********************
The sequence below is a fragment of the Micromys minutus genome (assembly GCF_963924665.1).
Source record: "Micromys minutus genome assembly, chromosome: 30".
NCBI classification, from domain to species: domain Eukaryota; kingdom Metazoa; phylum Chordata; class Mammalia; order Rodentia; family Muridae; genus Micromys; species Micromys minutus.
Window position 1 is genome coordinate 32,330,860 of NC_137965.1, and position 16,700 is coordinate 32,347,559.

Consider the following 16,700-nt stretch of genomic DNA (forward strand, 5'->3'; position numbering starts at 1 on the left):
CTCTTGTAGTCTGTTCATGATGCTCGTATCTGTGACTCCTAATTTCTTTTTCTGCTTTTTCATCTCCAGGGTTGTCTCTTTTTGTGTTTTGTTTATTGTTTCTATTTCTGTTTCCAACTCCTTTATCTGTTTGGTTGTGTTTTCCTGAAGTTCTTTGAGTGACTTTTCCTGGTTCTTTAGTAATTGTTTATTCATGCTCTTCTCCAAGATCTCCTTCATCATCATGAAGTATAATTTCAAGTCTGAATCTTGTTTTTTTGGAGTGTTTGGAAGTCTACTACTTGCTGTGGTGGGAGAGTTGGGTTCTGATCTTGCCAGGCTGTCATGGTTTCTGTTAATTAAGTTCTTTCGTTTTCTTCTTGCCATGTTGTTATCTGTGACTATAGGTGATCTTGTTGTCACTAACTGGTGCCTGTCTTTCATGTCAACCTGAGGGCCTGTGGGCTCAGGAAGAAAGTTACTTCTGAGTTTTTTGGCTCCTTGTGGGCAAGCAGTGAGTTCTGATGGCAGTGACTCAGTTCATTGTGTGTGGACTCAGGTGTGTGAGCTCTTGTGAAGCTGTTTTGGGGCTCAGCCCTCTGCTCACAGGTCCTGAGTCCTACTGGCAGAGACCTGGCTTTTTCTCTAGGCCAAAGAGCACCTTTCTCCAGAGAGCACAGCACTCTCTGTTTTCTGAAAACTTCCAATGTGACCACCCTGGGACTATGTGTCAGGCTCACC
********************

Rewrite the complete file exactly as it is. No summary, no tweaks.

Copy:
The sequence below is a fragment of the Micromys minutus genome (assembly GCF_963924665.1).
Source record: "Micromys minutus genome assembly, chromosome: 30".
NCBI classification, from domain to species: domain Eukaryota; kingdom Metazoa; phylum Chordata; class Mammalia; order Rodentia; family Muridae; genus Micromys; species Micromys minutus.
Window position 1 is genome coordinate 32,330,860 of NC_137965.1, and position 16,700 is coordinate 32,347,559.

Consider the following 16,700-nt stretch of genomic DNA (forward strand, 5'->3'; position numbering starts at 1 on the left):
CTCTTGTAGTCTGTTCATGATGCTCGTATCTGTGACTCCTAATTTCTTTTTCTGCTTTTTCATCTCCAGGGTTGTCTCTTTTTGTGTTTTGTTTATTGTTTCTATTTCTGTTTCCAACTCCTTTATCTGTTTGGTTGTGTTTTCCTGAAGTTCTTTGAGTGACTTTTCCTGGTTCTTTAGTAATTGTTTATTCATGCTCTTCTCCAAGATCTCCTTCATCATCATGAAGTATAATTTCAAGTCTGAATCTTGTTTTTTTGGAGTGTTTGGAAGTCTACTACTTGCTGTGGTGGGAGAGTTGGGTTCTGATCTTGCCAGGCTGTCATGGTTTCTGTTAATTAAGTTCTTTCGTTTTCTTCTTGCCATGTTGTTATCTGTGACTATAGGTGATCTTGTTGTCACTAACTGGTGCCTGTCTTTCATGTCAACCTGAGGGCCTGTGGGCTCAGGAAGAAAGTTACTTCTGAGTTTTTTGGCTCCTTGTGGGCAAGCAGTGAGTTCTGATGGCAGTGACTCAGTTCATTGTGTGTGGACTCAGGTGTGTGAGCTCTTGTGAAGCTGTTTTGGGGCTCAGCCCTCTGCTCACAGGTCCTGAGTCCTACTGGCAGAGACCTGGCTTTTTCTCTAGGCCAAAGAGCACCTTTCTCCAGAGAGCACAGCACTCTCTGTTTTCTGAAAACTTCCAATGTGACCACCCTGGGACTATGTGTCAGGCTCACC